Fiction: “I Dreamed I Married Perry Mason” by Susan Kandel

perry masonI didn’t actually finish reading I Dreamed I Married Perry Mason. The narrator, Cece Caruso (yes, the second ‘Ce’ is not capitalized) is a very bland narrator – she’s a biographer of the creator of the Perry Mason mysteries, and she’s somewhat trying to investigate a crime that Earle Stanley Gardner (the creator) didn’t solve and left behind in his files, but she doesn’t really investigate it with any intense need. It’s more like, “Well, while I’m doing research for my book, I guess I’ll investigate this. But oh, wait, my daughter needs marital advice, though she shouldn’t get it from me, for my relationships all suck.”

It’s very bland, and boring – above all, mysteries should not be boring.

This book gets the Chuck Bass Stamp of Disapproval.

GOSSIP GIRL

Look at him (and pretend that Blair Waldorf is this book) – all disapproving, as if the book were mixing patterns in a less artful manner as Le Bass and wearing off-season footwear. Shame on you, book.

Fiction: “Gone With the Wind” by Margaret Mitchell

Gone with the windSo this year’s behemoth novel was Gone With the Wind, where last year’s arduous literary task was to read the entire Jane Austen canon (I’m not going to mention the entire Sherlock Holmes oeuvre; mainly because I didn’t finish it. Some day, Holmes; some day). I can’t remember why I wanted to read Gone With the Wind again; I vaguely recall a string of references to it amongst a variety of source materials —

Okay, I seriously have to stop talking like this. Sorry. Anyway, it seemed like everything I was reading/watching had a reference to Gone With the Wind, and I hadn’t read it since freshman year of high school, so I figured, what, am I busy?

Imagine my horror when I came home from the Local LibraryTM and found that the book was 1,037 pages thick. I swore, loudly.

Continue reading

Fiction: “The Beekeeper’s Apprentice” by Laurie R. King

beekeeper's jpgOkay, seriously, I have spent … well, not the better part of two days, but it feels like a lot of time, trying to coalesce my thoughts on the best book I read last year, and so far, the best book I’ve read this year (yes, even better than PRIDE AND PREJUDICE AND ZOMBIES*).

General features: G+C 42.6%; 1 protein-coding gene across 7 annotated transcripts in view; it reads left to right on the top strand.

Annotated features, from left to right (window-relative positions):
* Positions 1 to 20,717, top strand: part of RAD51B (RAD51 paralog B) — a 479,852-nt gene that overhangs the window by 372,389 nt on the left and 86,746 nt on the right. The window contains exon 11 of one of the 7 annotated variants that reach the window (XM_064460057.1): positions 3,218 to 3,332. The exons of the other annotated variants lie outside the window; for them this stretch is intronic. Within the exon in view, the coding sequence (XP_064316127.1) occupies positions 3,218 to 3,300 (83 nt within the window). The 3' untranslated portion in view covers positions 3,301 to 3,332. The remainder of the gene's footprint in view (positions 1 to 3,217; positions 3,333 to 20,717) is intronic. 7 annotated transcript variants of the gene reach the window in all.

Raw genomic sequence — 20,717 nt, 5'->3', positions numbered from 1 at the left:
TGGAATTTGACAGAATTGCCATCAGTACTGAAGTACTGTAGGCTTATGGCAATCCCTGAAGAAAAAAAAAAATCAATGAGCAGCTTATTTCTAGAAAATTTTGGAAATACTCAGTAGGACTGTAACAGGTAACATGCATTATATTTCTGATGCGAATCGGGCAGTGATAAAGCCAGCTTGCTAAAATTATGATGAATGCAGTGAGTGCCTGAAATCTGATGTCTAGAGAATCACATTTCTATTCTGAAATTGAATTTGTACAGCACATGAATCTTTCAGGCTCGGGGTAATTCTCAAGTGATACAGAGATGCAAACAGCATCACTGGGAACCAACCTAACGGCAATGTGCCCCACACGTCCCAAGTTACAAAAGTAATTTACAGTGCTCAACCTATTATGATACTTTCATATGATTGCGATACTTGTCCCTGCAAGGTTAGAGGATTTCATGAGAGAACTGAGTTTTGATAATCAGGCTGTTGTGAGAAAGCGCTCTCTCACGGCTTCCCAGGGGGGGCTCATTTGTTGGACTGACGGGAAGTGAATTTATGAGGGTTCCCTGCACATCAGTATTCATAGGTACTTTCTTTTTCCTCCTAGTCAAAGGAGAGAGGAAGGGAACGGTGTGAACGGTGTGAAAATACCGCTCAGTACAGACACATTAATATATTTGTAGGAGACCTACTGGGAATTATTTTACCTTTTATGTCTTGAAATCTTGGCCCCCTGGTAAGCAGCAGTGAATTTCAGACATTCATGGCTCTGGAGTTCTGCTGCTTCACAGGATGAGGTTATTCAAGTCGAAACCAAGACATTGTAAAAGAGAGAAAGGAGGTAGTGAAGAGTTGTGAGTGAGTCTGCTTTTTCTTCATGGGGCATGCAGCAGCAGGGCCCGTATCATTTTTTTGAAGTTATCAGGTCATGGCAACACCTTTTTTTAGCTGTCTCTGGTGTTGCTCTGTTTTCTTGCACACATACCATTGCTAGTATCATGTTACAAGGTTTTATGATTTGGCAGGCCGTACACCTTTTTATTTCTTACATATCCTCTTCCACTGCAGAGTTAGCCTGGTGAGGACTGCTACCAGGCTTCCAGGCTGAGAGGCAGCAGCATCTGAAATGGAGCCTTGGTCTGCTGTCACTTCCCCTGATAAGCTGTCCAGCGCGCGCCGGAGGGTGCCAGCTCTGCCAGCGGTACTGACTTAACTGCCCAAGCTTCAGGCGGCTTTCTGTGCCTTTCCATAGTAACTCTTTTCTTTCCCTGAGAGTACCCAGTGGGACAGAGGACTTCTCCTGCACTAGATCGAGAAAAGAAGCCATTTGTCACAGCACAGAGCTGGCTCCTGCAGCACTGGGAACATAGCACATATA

The plot is as follows: Mary Russell, a precocious genius, is reading Virgil and walking the Sussex Downs at the same time one sunny April morning in 1915, and happens to nearly trip over a man. In the ensuing trade of barbs between the two, Russell comes to realize that the man she has twice insulted to his face is none other than the famous Sherlock Holmes, now retired to Sussex, and an amateur beekeeper. So begins an amazing friendship of equals, even though Holmes is nearly fifty years older than Russell (I can’t remember offhand, and I’m not going to look it up, because I don’t want to be distracted again).

Why do I love it? I’m not entirely sure I can put it into words. The friendship between Holmes and Russell is again, that of equals. In essence, Holmes improves Russell’s already-formed powers of detection in her ‘apprenticeship’, and after working a couple of cases together, Russell is given her ‘vive voce exam’ and solves a case on her own. Then comes the kidnapping of Jessica Simpson, the U.S. Senator’s daughter (not to be confused with this century’s Jessica Simpson – trust me, there is no relation), where Russell takes huge risks and truly becomes Holmes’s partner.

The language is rich, the plot thick and twisty, and … guh. I can’t talk about it more than I already have. Here: read some additional reviews, because I can’t do the book justice.

And then, go read it. Seriously, guys.

*I forgot to mention! Quirk Books has announced its sequal to PRIDE AND PREJUDICE AND ZOMBIES:

Sense and Sensibility and Sea Monsters.

I’m … not as intrigued by S&S&SM as I feel I should be; it seems weak and lackluster. But I’ll most definitely give it a shot.

Grade for The Beekeeper’s Apprentice: 6 stars

Non-fiction: “Zero: The Biography of a Dangerous Idea” by Charles Seife

ZeroI picked up this book from the library because … well, I had a dream involving Kenneth Branaugh as a scientist and all of a sudden I wanted to write a short story involving a mathematician/scientist living in isolation in Oxford and look, I can’t explain where my mind goes, okay? But I wanted to do research, and this book seemed interesting; maybe it would talk about a famous scientist/mathematician that I could develop a story around, similar to The Wayward Muse, or The Scandal of the Season.

Continue reading